Rugby

England coach Eddie Jones sees rugby grow in Japan through World Cup

Kyodo

Despite feeling the bitter disappointment of a loss to South Africa in the Rugby World Cup final on Saturday, England head coach Eddie Jones said he was delighted to see how the tournament had helped improve the game in Japan.

“I think the game of rugby has grown over this tournament. We now have another serious rugby nation and I’m sure Japan will push that influence into Asia,” said Jones, who coached the Brave Blossoms at the World Cup four years ago in England.

“Japan should be so proud of what they’ve done to rugby and what they’ve done for their own country.”

With their 32-12 defeat against the Springboks in Yokohama, England missed out on lifting the Webb Ellis Cup for the second time.

“We just struggled to get into the game. The effort of the players was outstanding but we just struggled to get on the front foot today,” Jones said.

“It was a great World Cup so we feel humbled to be a part of it, (but) we are disappointed we are not the world’s best team. We finished second,” he added.

“The silver medal is not as good as the gold medal, but it’s the silver medal.”

England reached the last eight after topping a difficult Pool C, which also included powerhouses France and Argentina.

While its match against France was cancelled due to a powerful typhoon, Jones’ young squad won all of the pool matches they played, then knocked out heavyweights Australia and New Zealand on their way to the title match against the Springboks.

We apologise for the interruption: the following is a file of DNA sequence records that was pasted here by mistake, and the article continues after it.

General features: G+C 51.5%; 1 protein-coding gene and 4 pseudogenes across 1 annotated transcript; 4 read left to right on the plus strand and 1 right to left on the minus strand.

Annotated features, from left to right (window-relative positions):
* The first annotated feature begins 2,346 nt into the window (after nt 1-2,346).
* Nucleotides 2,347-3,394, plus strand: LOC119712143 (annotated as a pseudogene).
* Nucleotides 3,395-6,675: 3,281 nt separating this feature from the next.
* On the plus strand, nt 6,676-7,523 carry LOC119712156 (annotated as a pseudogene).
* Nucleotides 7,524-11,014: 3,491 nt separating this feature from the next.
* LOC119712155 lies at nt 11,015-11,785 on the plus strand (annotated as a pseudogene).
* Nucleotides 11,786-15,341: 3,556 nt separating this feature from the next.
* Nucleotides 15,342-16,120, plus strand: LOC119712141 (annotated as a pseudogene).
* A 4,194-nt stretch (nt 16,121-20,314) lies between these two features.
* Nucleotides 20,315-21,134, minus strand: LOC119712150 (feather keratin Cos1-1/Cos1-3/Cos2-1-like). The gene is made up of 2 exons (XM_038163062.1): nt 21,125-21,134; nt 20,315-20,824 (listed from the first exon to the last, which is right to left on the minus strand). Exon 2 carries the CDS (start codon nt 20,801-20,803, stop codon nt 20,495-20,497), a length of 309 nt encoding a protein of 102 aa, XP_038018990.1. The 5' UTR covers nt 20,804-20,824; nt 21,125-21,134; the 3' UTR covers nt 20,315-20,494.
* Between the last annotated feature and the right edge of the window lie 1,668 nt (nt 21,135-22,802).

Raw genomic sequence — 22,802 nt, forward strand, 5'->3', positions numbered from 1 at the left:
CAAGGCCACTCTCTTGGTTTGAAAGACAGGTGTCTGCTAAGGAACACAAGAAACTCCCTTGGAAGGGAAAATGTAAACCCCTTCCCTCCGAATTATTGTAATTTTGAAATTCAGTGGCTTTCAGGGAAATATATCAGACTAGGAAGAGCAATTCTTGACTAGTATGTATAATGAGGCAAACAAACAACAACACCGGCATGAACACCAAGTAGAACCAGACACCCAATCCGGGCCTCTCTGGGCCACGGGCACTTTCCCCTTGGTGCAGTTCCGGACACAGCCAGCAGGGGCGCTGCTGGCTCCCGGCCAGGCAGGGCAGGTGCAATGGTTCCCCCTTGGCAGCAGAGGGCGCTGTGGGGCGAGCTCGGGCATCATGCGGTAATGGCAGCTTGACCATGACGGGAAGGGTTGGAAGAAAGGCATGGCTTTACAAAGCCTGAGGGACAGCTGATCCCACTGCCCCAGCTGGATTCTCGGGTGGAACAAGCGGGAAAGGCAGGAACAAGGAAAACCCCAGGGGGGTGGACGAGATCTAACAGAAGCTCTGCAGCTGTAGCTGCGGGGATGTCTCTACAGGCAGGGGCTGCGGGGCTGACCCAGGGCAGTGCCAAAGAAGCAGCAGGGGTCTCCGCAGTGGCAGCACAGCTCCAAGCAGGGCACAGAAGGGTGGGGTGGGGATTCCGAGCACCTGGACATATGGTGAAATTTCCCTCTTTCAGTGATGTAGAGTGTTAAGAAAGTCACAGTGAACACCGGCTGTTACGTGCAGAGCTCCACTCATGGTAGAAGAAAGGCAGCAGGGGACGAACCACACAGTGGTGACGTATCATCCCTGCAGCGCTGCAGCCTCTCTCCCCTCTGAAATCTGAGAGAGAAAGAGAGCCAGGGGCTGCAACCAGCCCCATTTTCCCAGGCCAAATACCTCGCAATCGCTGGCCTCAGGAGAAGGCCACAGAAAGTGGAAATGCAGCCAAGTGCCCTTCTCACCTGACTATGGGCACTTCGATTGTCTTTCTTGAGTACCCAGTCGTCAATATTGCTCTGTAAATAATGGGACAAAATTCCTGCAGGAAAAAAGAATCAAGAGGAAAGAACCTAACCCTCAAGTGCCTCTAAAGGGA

“I’m proud of the way they’ve conducted themselves in Japan. They’ve been great ambassadors for English rugby and for the sport of rugby,” he said.

The 59-year-old Australian has been credited by many Japanese fans for raising the level of the sport in Japan, having led the Brave Blossoms to three pool wins at the 2015 World Cup, including their famous 34-32 win over South Africa.

He also coached Tokai University and Top League side Suntory Sungoliath in the country of his wife’s birth and mother’s ancestry.

Even on the eve of one of the biggest matches of his career, he took the time to hold a training session for high school students in Tokyo.

“Japan has put on a fantastic World Cup, it’s very well attended, the grounds have been terrific, the organization was first class so ‘arigato gozaimasu,'” he said, using the Japanese phrase for “thank you very much.”

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